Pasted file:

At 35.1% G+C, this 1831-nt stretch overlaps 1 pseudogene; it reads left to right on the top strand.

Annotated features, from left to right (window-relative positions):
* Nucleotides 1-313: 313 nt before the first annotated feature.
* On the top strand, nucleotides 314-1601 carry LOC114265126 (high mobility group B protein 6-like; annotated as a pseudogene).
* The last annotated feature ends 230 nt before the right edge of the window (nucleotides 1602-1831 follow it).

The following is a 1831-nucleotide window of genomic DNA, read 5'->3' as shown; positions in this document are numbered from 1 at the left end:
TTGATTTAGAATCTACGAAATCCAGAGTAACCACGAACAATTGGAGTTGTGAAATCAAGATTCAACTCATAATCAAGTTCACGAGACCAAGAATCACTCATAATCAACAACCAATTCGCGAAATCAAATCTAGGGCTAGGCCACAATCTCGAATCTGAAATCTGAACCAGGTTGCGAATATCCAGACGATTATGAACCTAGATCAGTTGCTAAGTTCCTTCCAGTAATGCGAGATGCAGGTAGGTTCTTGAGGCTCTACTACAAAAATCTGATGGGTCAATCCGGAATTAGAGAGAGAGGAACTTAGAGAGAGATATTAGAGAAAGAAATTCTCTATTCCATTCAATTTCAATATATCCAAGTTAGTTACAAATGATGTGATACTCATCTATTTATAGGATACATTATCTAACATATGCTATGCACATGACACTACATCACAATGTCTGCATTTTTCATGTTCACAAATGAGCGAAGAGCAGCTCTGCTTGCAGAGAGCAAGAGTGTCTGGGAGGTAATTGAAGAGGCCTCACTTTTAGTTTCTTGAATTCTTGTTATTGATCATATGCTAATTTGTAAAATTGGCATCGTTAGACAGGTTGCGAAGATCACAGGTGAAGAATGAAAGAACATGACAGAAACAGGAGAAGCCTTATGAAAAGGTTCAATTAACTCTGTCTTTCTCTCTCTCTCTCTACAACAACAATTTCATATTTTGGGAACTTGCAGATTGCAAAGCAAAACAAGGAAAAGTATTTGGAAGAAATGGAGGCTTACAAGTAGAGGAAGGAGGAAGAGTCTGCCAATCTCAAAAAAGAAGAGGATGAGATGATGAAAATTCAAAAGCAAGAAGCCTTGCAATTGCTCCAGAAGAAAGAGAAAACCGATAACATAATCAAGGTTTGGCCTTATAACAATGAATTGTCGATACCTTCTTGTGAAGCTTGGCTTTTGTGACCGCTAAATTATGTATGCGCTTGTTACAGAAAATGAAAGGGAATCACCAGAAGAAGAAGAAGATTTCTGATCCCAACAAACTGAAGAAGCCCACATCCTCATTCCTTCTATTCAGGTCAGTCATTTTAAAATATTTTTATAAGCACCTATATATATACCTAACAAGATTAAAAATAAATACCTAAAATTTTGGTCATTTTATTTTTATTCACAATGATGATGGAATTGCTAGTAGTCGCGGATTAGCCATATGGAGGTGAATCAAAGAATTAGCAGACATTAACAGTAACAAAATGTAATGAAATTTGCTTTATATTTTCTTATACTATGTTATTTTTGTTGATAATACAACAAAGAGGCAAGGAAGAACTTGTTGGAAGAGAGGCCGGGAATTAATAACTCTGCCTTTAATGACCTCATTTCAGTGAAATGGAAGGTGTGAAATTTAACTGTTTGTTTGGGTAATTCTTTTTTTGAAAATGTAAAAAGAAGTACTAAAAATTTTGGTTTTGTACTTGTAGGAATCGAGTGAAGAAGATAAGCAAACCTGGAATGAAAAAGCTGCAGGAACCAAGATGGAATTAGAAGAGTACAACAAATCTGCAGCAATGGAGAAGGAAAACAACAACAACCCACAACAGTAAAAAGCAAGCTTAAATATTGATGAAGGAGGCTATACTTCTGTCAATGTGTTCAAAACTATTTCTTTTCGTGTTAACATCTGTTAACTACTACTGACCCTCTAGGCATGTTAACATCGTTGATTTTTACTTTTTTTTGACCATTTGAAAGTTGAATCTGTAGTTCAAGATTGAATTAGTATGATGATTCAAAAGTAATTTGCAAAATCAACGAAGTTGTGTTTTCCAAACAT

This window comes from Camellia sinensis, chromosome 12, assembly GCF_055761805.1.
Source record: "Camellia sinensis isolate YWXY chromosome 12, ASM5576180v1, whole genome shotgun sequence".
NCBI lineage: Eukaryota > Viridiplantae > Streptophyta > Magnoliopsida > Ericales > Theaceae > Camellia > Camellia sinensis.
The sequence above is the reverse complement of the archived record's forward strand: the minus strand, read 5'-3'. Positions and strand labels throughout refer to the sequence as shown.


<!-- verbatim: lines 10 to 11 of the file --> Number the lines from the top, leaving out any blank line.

NCBI lineage: Eukaryota > Viridiplantae > Streptophyta > Magnoliopsida > Ericales > Theaceae > Camellia > Camellia sinensis.
The sequence above is the reverse complement of the archived record's forward strand: the minus strand, read 5'-3'. Positions and strand labels throughout refer to the sequence as shown.